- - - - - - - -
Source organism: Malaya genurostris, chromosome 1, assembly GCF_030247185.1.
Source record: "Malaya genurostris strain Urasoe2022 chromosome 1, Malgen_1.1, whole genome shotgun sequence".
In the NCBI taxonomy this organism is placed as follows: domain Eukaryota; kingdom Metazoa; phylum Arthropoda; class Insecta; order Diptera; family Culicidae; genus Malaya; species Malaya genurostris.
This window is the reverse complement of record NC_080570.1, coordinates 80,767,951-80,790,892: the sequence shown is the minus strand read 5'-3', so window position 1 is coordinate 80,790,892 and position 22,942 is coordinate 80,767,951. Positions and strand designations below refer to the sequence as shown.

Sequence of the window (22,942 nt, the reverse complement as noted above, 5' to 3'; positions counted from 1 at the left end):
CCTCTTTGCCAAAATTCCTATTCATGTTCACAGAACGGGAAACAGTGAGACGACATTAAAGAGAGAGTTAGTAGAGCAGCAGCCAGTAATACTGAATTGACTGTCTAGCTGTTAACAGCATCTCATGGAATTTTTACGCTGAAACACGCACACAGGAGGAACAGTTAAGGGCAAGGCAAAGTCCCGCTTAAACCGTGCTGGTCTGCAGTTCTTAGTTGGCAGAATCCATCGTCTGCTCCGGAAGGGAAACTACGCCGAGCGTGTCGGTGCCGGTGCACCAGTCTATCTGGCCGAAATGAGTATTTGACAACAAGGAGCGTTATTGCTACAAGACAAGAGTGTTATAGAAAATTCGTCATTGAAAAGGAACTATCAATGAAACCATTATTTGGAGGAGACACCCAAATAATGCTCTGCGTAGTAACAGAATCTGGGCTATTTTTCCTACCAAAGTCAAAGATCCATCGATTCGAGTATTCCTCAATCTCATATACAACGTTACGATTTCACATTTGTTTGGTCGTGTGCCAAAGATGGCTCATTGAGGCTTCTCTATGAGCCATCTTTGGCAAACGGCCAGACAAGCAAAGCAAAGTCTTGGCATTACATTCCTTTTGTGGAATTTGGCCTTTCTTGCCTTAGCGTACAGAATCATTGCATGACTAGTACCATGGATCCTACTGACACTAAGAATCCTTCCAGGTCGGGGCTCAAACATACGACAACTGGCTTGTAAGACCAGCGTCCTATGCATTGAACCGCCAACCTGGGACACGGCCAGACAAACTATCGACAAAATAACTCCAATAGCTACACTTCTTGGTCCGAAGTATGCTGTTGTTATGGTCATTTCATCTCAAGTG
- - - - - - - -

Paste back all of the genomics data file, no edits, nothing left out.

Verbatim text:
Source organism: Malaya genurostris, chromosome 1, assembly GCF_030247185.1.
Source record: "Malaya genurostris strain Urasoe2022 chromosome 1, Malgen_1.1, whole genome shotgun sequence".
In the NCBI taxonomy this organism is placed as follows: domain Eukaryota; kingdom Metazoa; phylum Arthropoda; class Insecta; order Diptera; family Culicidae; genus Malaya; species Malaya genurostris.
This window is the reverse complement of record NC_080570.1, coordinates 80,767,951-80,790,892: the sequence shown is the minus strand read 5'-3', so window position 1 is coordinate 80,790,892 and position 22,942 is coordinate 80,767,951. Positions and strand designations below refer to the sequence as shown.

Sequence of the window (22,942 nt, the reverse complement as noted above, 5' to 3'; positions counted from 1 at the left end):
CCTCTTTGCCAAAATTCCTATTCATGTTCACAGAACGGGAAACAGTGAGACGACATTAAAGAGAGAGTTAGTAGAGCAGCAGCCAGTAATACTGAATTGACTGTCTAGCTGTTAACAGCATCTCATGGAATTTTTACGCTGAAACACGCACACAGGAGGAACAGTTAAGGGCAAGGCAAAGTCCCGCTTAAACCGTGCTGGTCTGCAGTTCTTAGTTGGCAGAATCCATCGTCTGCTCCGGAAGGGAAACTACGCCGAGCGTGTCGGTGCCGGTGCACCAGTCTATCTGGCCGAAATGAGTATTTGACAACAAGGAGCGTTATTGCTACAAGACAAGAGTGTTATAGAAAATTCGTCATTGAAAAGGAACTATCAATGAAACCATTATTTGGAGGAGACACCCAAATAATGCTCTGCGTAGTAACAGAATCTGGGCTATTTTTCCTACCAAAGTCAAAGATCCATCGATTCGAGTATTCCTCAATCTCATATACAACGTTACGATTTCACATTTGTTTGGTCGTGTGCCAAAGATGGCTCATTGAGGCTTCTCTATGAGCCATCTTTGGCAAACGGCCAGACAAGCAAAGCAAAGTCTTGGCATTACATTCCTTTTGTGGAATTTGGCCTTTCTTGCCTTAGCGTACAGAATCATTGCATGACTAGTACCATGGATCCTACTGACACTAAGAATCCTTCCAGGTCGGGGCTCAAACATACGACAACTGGCTTGTAAGACCAGCGTCCTATGCATTGAACCGCCAACCTGGGACACGGCCAGACAAACTATCGACAAAATAACTCCAATAGCTACACTTCTTGGTCCGAAGTATGCTGTTGTTATGGTCATTTCATCTCAAGTG